‘Post-apocalyptic future’ as Los Angeles goes quiet for coronavirus

On many days in Los Angeles you can turn a corner and stumble upon a scene from a post-apocalyptic future.

But suddenly the waste land isn’t the stuff of the movies anymore.

The deserted streets and shuttered businesses are signs of very real life.

Coronavirus: Infection numbers in real time

Coronavirus: Infection numbers in real time

The people of America’s second-biggest city, and the country’s most populous state, have taken notice of the order to stay at home to help stop the spread of coronavirus.

A few are out jogging, some walk their dogs, essential services continue – things all permitted under the order – but the usually bustling neighbourhoods are like ghost towns.

And it is heartening that the message is being taken seriously.

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As he opened up his food truck for the day’s business in Santa Monica, Hassam Jahrny said the lockdown was the only answer if the US was to avoid the fate of Italy and Iran.

No one expressed anything but support for the order.

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The governor of California, Gavin Newsom, has refused to put a time-frame on the order, wary of raising expectations, but he says he cannot see it lasting for “many, many months”.

It means a period of adjustment for society and its economy and anxiety and uncertainty for millions.

Hours after California’s stay-at-home order took effect, New York state, Illinois and Connecticutannounced similar measures, a reality check sweeping across the nation.

The surge in cases in recent days certainly reflects the rush of results from tests that had been waiting to be processed but Americans are braced for more dramatic numbers.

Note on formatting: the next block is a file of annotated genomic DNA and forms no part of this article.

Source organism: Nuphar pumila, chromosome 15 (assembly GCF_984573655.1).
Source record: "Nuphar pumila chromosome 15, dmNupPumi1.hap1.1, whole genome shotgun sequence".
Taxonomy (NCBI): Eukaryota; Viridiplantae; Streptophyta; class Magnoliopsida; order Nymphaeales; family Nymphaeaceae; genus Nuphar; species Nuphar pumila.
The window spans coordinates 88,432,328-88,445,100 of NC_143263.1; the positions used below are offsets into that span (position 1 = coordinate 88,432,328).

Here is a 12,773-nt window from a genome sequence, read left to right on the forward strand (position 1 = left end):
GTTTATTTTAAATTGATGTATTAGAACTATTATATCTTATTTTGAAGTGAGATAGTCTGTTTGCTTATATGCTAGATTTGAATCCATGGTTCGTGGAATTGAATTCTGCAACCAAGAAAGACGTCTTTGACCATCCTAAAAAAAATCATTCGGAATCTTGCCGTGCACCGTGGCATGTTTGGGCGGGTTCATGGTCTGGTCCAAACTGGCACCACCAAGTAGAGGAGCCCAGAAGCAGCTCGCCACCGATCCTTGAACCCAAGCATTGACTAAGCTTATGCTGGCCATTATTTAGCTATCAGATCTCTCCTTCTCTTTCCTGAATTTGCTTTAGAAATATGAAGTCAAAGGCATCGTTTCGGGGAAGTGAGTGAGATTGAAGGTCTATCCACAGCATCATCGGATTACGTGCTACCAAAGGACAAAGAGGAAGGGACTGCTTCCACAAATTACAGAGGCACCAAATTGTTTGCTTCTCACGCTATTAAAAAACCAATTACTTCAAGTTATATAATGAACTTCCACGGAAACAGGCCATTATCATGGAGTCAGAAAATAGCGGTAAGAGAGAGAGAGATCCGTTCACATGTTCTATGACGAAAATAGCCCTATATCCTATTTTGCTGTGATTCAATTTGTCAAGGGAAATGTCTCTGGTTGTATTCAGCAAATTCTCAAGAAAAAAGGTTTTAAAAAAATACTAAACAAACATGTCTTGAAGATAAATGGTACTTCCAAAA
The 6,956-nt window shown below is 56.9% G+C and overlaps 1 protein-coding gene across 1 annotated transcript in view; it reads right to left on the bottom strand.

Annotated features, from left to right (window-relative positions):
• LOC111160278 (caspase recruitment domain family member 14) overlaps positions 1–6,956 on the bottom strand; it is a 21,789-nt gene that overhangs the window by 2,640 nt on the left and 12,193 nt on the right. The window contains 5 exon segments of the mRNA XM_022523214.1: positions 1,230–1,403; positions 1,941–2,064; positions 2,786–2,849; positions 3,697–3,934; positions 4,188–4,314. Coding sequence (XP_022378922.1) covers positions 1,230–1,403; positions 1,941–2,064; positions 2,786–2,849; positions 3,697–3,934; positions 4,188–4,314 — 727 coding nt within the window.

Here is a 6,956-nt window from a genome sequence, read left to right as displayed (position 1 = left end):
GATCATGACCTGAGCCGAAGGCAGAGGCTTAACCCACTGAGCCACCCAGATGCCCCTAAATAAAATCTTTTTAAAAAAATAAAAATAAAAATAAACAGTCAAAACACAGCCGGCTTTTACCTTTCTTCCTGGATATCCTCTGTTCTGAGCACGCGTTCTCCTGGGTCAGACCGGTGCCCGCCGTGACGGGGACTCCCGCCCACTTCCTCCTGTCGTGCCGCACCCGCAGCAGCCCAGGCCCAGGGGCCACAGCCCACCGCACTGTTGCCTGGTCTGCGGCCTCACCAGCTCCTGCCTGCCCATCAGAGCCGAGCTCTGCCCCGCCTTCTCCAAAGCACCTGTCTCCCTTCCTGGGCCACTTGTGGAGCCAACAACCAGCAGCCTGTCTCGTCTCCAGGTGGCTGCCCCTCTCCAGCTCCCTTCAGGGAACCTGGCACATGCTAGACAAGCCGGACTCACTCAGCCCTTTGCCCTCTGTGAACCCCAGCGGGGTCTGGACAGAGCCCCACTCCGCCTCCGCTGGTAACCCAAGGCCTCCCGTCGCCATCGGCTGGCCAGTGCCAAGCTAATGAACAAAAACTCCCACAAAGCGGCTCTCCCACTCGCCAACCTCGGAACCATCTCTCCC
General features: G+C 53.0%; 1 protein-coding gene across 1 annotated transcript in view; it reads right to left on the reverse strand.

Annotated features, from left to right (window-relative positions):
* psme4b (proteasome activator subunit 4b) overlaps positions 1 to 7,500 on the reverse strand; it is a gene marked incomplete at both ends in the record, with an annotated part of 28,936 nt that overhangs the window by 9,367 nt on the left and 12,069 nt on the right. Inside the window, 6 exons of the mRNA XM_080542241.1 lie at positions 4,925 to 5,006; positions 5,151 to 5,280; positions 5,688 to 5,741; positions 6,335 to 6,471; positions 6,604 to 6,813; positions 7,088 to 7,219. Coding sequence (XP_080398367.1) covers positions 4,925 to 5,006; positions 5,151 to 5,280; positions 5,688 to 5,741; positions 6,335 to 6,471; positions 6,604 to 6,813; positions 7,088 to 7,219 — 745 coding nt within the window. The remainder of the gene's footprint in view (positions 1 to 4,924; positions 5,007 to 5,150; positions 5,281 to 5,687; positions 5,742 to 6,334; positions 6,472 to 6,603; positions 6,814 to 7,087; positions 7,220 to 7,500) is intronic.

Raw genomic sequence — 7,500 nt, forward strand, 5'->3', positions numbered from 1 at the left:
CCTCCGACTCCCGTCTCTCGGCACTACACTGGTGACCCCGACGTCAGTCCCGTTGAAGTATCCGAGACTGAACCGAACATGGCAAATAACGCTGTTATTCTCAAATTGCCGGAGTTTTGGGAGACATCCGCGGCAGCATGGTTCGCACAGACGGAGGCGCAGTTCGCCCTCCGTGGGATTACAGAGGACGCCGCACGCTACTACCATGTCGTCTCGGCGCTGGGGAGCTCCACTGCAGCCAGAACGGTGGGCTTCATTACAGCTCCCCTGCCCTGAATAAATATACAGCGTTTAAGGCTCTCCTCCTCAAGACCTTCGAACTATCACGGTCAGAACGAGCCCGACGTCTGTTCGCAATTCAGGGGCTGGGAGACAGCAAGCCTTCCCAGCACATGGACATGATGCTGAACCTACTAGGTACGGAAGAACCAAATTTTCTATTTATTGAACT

That jolt is why scenes that were unimaginable a week ago are now the norm. At rush hour on Friday, the Interstate 405, the notorious clogged artery that runs north-south through Los Angeles was a free-flowing breeze of a drive.

A general view of The Grove after Los Angeles ordered the closure of all non-essential services and entertainment venues earlier this week and hours before the 'Safer at Home' emergency order was issued by L.A. authorities amid the ongoing threat of the coronavirus outbreak on March 19, 2020 in Los Angeles, California
Image:Los Angeles ordered the closure of all non-essential services and entertainment venues

Mr Newsom spelled out in some detail the data guiding his decision, the number of hospital beds that might be needed and where the shortfall could be found. He made no attempt to sugar coat the reality.

In return for his honesty and straight talking, he has demanded the public step up.

The signs are that they are doing just that and America holding its breath to see when and if it will make a difference.

Mark Gibson

Graduates in Northwestern University, Evanston, Illinois 1990. Move to Los Angeles California in 2004. Specialized in Internet journalism.

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